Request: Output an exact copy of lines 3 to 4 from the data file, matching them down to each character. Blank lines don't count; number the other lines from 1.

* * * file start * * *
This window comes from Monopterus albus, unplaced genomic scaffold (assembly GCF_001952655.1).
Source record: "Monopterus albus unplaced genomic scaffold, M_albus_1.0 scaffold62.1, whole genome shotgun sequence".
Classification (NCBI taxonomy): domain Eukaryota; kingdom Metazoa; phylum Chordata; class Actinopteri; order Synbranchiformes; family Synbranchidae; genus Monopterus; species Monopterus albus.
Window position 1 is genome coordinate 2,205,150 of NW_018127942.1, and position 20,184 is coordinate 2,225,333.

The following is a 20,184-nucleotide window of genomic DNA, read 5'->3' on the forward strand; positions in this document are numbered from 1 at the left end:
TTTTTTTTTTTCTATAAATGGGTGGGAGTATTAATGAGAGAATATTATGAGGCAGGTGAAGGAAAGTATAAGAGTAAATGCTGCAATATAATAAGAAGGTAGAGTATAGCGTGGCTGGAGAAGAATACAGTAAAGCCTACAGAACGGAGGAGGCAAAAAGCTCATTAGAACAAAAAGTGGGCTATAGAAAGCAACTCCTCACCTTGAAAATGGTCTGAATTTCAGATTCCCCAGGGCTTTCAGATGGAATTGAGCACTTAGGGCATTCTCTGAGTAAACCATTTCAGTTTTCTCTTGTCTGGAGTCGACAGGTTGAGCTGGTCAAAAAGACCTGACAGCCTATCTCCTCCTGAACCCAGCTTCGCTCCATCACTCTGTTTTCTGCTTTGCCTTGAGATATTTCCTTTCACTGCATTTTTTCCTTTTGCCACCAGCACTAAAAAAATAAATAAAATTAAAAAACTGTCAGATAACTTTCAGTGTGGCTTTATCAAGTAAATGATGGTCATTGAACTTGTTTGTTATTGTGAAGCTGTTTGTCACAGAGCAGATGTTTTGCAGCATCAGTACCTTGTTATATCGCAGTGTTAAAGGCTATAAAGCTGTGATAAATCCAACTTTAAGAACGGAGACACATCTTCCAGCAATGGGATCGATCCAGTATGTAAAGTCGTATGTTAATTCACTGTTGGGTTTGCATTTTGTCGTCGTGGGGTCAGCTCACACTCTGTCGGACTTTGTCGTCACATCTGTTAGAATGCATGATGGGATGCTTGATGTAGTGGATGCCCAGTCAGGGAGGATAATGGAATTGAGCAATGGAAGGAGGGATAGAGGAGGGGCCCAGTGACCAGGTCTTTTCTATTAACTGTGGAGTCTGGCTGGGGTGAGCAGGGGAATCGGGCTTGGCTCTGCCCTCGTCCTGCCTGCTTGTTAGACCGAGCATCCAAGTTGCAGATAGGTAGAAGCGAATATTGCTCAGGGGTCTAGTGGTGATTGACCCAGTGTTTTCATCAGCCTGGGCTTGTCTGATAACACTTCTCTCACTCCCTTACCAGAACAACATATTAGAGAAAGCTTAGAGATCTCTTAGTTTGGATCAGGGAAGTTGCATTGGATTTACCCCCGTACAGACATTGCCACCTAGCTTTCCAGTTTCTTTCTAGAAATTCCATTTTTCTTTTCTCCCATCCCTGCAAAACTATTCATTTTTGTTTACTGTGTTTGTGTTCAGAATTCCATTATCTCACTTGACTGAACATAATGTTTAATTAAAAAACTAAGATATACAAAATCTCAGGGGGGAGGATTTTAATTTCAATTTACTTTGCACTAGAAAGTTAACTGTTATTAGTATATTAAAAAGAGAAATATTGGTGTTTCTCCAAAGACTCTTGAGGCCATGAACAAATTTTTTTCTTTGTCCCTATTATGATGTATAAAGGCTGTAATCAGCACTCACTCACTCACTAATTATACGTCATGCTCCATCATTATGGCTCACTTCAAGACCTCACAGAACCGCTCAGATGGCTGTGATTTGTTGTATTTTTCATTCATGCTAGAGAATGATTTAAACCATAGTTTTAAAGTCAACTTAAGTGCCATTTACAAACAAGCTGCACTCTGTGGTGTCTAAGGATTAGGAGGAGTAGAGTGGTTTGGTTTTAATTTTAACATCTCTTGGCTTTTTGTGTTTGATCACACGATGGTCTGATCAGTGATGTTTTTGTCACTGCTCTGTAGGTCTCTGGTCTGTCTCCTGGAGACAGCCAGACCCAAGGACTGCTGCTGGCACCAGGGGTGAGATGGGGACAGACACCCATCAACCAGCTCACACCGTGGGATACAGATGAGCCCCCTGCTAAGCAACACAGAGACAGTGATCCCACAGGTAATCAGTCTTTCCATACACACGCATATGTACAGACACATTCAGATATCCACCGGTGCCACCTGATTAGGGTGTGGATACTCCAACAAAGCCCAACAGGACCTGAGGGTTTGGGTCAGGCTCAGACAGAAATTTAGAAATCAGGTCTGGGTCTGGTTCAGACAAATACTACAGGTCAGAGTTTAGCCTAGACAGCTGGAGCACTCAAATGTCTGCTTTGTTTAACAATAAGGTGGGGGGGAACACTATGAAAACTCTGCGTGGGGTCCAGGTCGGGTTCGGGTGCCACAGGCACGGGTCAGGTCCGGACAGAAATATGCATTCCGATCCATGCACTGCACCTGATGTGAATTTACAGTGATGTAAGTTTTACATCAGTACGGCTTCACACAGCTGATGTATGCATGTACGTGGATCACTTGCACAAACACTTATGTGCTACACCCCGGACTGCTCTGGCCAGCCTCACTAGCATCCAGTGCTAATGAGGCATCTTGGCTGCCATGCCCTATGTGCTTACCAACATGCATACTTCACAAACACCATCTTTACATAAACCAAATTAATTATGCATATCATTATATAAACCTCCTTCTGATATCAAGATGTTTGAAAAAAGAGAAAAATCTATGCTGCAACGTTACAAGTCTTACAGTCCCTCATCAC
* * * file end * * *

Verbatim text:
Classification (NCBI taxonomy): domain Eukaryota; kingdom Metazoa; phylum Chordata; class Actinopteri; order Synbranchiformes; family Synbranchidae; genus Monopterus; species Monopterus albus.
Window position 1 is genome coordinate 2,205,150 of NW_018127942.1, and position 20,184 is coordinate 2,225,333.